Here's an excerpt of an article about Dawkin's view on the topic:

            http://ezinearticles.com/...

            Darwin described this mutual aid as 'a permanent instinct,' that is always at work in all social animals, especially in Man. Having its origin at the very beginnings of the evolution of the animal world, it is certainly an instinct as deeply seated in animals, as is the instinct of maternal love. Darwin posits that cooperation may even be seated deeper because it is present in such animals as mollusks, some insects, and most fish, which he said hardly possess any maternal instinct. This mutual empathy is all too conveniently forgotten by followers of Darwinism.

            However, this is not the full picture because within this animal instinct we have the origin of feelings of benevolence, as well as partial identification of the individual with the group, both of which are the starting-point of all the higher ethical feelings. It is upon this basis that the higher sense of justice, equity, and liberty is developed, as well as customary self-sacrifice to aid the continuance of the species.

            Article Source: http://EzineArticles.com/...

            "In times of universal deceit, telling the truth will be a revolutionary act." -George Orwell

            by ZhenRen on Thu Jan 10, 2013 at 12:28:08 PM PST

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            •  Sorry but I haven't quite done that. (0+ / 0-)

              In fact, in chimpanzee's group profit is as important as individual profit, and that is apparently true for all primates. Otherwise, there would be no social groups at all. So group profit matters a lot too. However, the real point relates to the balance between individual and group. Some individuals engage in behaviors that they see as just so rewarding that the interests of anyone else just do not signify. That's true of heroin addicts and it's true of Donald Trump, and it's driven by the same neurochemical mechanism.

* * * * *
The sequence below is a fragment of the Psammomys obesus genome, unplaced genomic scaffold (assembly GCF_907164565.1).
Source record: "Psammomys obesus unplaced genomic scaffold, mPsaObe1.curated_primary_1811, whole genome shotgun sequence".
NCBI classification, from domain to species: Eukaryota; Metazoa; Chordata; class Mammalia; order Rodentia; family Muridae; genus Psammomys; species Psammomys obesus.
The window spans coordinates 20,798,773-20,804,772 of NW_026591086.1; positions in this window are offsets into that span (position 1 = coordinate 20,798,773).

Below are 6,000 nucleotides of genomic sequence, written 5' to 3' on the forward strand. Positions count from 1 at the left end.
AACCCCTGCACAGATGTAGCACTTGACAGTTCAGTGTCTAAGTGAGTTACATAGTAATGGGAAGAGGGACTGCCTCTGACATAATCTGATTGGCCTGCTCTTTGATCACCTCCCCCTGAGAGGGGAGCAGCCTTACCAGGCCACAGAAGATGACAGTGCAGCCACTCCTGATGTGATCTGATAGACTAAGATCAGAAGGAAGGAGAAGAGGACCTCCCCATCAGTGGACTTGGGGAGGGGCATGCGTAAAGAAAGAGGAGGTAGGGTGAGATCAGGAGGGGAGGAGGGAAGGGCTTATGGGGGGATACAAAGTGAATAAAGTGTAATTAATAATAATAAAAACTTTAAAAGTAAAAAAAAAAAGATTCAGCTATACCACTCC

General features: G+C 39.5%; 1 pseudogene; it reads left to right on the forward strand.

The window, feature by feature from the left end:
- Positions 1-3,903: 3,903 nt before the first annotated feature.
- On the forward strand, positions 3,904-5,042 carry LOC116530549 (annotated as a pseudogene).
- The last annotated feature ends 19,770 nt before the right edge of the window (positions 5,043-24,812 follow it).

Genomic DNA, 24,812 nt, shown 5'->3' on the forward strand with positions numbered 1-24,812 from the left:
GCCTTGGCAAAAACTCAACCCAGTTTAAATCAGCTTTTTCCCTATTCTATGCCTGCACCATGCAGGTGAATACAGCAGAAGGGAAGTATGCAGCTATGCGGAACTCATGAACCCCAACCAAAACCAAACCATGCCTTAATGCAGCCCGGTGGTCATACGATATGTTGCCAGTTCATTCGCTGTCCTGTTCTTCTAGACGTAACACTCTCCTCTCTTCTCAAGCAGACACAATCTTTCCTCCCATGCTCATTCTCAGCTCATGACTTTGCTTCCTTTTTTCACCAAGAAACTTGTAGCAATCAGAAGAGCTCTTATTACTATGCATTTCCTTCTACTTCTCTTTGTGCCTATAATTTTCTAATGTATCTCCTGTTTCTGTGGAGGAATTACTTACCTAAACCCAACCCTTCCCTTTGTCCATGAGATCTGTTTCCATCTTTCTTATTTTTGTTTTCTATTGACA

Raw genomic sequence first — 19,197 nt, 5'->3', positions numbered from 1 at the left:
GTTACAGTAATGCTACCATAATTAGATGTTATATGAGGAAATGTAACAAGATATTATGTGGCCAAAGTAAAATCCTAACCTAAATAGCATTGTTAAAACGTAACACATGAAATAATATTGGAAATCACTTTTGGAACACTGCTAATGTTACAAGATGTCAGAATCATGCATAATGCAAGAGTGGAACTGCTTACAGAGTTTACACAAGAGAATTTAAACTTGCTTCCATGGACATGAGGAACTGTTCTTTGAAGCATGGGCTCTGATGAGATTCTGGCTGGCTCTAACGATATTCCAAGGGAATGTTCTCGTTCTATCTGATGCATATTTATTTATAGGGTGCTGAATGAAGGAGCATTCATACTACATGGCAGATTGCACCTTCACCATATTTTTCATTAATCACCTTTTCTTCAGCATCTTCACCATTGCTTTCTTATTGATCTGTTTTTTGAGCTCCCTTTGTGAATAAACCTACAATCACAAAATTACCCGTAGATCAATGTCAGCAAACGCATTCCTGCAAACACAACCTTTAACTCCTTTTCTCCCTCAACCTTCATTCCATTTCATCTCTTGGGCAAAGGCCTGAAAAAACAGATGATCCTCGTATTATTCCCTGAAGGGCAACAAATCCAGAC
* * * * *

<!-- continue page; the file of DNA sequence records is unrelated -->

Also, I would caution you about quoting a 19th Century icon like Darwin. His insights were profound, but he was limited by his time. He isn't all-knowing. More recent thinkers like Richard Dawkins see things like maternal love as a biologically valuable trait because it serves the transmission of genes across time, and is the core reason for any organism's existence. Cooperation is common among many species because cooperation helps the individual, and thus enhances the prospects for reproduction.  

              For if there is a sin against life, it consists perhaps not so much in despairing of life as in hoping for another life and in eluding the implacable grandeur of this life. - Albert Camus

              by Anne Elk on Thu Jan 10, 2013 at 01:23:30 PM PST

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              •  Chimpanzees don't "profit." (0+ / 0-)

                There are no chimpanzee accountants keeping balance sheets.  They have neither assets nor liabilities.  Try using some vocabulary.  English is a big language.

                "Every time you opt in to kindness/ Make one connection, used to divide us/ It echoes all over the world" -- from Dar Williams' "Echoes"

                by Cassiodorus on Fri Jan 11, 2013 at 09:27:27 AM PST

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            •  No, she hasn't. (0+ / 0-)

              I'm puzzled by the urge some of you have to put words in her mouth.